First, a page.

I first encountered Peter Case in the movie “Valley Girl,” which was a smart update/transplant of the Romeo and Juliet story to suburban L.A. That was Peter fronting the bar band, which in this case actually turned out to be his bar band/power pop band called The Plimsouls. TMWTBPFNTG (I’m not going to type it all out again) is his second solo album and, in spite of the unwieldy title, it’s a pretty straightforward folk-rock commentary on what happens when all the usual suspects (sex, drugs, rock ‘n roll) turn out to be insufficient. There’s a great, poetic reflection on adolescent rebellion (Mixed up kid is here to join the crowd/The ones who only fit where they’re not allowed/He’s out on the streets and feelin’ blue/With a hole in his soul that the wind blows through). There’s a superb commentary on the inscrutable and overwhelming love of God (“Hidden Love”). And there’s a harrowing narrative on homelessness, and the studied indifference with which we greet it, on “Poor Old Tom,” which concludes with the devastating couplet:
Progress and love got nothin’ in common
Jesus healed a blind man’s eyes with mud
Bruce Cockburn – Humans
I know I said my list was in alphabetical order, and that no favorites were implied. And that’s true. But here’s a secret. Humans is #1. I don’t know what it is about divorce. I wouldn’t wish it on my worst enemy, but there have been times – many times, actually – when the hypercharged days leading up to the bad ending of a good relationship have produced music of uncommon beauty and power. See Adam Again, above. See also Beck, Bob Dylan, Richard and Linda Thompson, Van Morrison, Jacob Golden, and The Mendoza Line.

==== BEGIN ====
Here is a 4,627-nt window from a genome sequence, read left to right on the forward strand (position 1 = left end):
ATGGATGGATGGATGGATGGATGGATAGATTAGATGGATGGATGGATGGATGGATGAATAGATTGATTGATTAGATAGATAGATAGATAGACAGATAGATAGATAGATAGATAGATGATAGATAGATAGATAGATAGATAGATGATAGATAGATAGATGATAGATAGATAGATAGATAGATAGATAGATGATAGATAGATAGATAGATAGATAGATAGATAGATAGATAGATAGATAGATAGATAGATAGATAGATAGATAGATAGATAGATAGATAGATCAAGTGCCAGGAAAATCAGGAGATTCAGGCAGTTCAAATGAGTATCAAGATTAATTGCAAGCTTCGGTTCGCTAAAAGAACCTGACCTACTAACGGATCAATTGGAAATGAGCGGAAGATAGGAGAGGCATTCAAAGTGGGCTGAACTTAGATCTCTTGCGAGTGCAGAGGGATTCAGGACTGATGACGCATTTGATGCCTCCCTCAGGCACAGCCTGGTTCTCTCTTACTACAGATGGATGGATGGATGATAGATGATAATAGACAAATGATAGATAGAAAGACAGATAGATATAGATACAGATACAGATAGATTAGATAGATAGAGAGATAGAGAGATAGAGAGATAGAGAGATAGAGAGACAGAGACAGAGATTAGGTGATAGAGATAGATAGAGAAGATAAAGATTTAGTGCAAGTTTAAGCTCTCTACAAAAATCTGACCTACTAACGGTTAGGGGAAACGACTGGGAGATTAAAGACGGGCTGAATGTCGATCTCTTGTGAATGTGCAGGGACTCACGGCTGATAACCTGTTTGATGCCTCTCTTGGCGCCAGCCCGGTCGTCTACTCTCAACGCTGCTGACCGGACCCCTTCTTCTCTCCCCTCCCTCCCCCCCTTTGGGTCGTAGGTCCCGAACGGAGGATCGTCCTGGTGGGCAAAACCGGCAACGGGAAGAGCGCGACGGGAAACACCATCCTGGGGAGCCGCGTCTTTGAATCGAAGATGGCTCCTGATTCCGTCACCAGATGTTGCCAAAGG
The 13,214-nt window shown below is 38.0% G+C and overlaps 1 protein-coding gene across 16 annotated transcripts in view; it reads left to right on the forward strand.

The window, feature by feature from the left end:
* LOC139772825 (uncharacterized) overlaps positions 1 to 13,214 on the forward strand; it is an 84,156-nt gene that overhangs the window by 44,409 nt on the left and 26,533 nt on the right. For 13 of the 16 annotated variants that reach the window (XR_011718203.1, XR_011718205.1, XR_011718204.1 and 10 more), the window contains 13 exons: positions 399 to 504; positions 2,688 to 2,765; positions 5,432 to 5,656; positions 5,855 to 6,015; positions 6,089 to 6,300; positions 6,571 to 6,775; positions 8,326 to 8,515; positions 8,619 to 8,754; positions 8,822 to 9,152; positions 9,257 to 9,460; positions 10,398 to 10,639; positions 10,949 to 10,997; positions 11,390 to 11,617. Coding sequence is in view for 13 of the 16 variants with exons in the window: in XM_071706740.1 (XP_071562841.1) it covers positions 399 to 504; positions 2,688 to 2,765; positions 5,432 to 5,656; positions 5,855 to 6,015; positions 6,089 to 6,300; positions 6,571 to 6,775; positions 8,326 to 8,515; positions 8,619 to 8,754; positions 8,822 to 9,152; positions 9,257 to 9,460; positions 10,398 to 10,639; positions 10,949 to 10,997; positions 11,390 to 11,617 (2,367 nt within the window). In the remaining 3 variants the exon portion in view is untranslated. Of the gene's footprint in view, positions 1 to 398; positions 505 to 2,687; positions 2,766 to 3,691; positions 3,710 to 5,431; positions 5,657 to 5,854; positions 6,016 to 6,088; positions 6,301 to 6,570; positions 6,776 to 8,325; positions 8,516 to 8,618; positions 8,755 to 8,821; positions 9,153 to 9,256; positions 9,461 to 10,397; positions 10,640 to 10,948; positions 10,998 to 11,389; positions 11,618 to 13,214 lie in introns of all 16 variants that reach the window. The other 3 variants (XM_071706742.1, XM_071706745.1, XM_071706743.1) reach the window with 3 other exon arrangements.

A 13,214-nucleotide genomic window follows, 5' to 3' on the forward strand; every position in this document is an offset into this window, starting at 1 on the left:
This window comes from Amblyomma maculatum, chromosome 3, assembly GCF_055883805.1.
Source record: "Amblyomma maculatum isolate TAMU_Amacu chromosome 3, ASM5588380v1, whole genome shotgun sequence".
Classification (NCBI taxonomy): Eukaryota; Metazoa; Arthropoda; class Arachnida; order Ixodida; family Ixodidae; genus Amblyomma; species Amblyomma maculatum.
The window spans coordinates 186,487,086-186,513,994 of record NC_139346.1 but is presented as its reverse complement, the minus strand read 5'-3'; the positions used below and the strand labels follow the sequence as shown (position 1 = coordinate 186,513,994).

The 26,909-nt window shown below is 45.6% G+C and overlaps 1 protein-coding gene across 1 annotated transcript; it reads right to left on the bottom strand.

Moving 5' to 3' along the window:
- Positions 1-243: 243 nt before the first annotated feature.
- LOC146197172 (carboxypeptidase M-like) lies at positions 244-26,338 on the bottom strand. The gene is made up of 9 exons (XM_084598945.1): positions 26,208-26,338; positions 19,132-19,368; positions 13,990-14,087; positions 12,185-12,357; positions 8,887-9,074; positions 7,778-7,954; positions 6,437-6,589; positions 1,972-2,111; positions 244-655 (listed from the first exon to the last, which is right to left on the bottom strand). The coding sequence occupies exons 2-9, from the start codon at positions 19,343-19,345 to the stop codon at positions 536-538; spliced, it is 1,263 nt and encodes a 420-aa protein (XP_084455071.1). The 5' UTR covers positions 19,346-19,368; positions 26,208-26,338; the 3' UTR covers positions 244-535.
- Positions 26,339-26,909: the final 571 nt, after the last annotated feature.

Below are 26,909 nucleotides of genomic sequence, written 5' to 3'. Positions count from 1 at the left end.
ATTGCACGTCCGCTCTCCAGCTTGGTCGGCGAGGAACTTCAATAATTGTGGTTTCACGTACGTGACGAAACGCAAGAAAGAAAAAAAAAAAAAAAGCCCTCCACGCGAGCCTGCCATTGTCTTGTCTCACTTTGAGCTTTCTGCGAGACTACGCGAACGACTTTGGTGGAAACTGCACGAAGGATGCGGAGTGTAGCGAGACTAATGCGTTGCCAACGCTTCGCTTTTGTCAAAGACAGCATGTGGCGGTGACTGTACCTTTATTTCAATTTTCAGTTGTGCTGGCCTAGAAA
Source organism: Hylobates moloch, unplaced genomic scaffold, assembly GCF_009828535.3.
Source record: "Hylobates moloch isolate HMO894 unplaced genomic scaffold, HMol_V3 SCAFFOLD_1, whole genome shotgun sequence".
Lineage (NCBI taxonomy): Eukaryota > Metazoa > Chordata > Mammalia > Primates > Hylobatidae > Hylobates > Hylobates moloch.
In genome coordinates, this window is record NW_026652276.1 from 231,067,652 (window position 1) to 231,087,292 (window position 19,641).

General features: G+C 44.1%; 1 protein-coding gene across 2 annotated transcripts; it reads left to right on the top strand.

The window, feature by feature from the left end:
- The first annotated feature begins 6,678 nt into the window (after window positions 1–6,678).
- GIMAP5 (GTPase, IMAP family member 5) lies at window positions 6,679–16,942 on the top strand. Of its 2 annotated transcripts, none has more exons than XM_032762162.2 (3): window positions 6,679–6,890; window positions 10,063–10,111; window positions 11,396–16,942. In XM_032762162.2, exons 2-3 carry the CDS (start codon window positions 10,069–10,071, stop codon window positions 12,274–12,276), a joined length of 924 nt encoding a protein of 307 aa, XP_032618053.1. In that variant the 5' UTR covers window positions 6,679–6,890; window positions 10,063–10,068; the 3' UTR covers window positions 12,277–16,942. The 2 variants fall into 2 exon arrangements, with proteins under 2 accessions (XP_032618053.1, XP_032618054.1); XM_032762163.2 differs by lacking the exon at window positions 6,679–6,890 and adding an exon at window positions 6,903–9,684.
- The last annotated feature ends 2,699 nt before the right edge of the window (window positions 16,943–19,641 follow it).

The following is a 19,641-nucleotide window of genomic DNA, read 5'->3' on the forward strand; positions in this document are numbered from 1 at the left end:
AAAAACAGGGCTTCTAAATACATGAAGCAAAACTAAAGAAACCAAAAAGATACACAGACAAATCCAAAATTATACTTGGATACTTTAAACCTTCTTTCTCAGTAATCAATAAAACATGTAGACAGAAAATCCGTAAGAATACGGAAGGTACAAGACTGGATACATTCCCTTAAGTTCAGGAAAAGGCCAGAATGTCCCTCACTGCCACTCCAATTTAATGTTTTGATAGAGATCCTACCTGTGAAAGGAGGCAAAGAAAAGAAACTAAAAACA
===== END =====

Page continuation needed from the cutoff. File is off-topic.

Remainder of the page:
And see Humans. Up until this point in his career (1980), Bruce Cockburn was a gentle soul and a hippie Christian mystic, spinning out his tales of the beauty of nature and the wonder of sunsets and the Northern Lights, etc. etc. Then the shit (all natural, biodegradable) hit the fan, and the course of his life changed. Humans finds him mid-way through the carnage, and finding blood everywhere, including on his own hands.
The trio of songs that conclude Side 1 of my gloriously scratchy vinyl copy (“More Not More, “ “You Get Bigger as You Go,” and “What About the Bond?”) maps out the terrain in stark, brutal strokes:
so i find out what the luxury of hate is
as exciting maybe as doing the dishes
face toward window -- light received
you walk away to see a film see some
people see a man
stab in throat twist in gut all too clear
not too new -- all been done before
planet breathes exhaustion
enemy anger impotent gun grease
too many thoughts
too dogshit tired
one small step for freedom
from foregone conclusion
Side 2 brings some tentative resolution, but it’s bought at a high price (Bloody nose and burning eyes/Raised in laughter to the skies/I’ve been in trouble but I’m okay/Walls are falling but I’m okay/Under the mercy and I’m okay). It’s a remarkable, devastating album, a song cycle that suggests that there are no easy answers, but that there are answers. It’s easily one of my Top 20 Desert Island discs.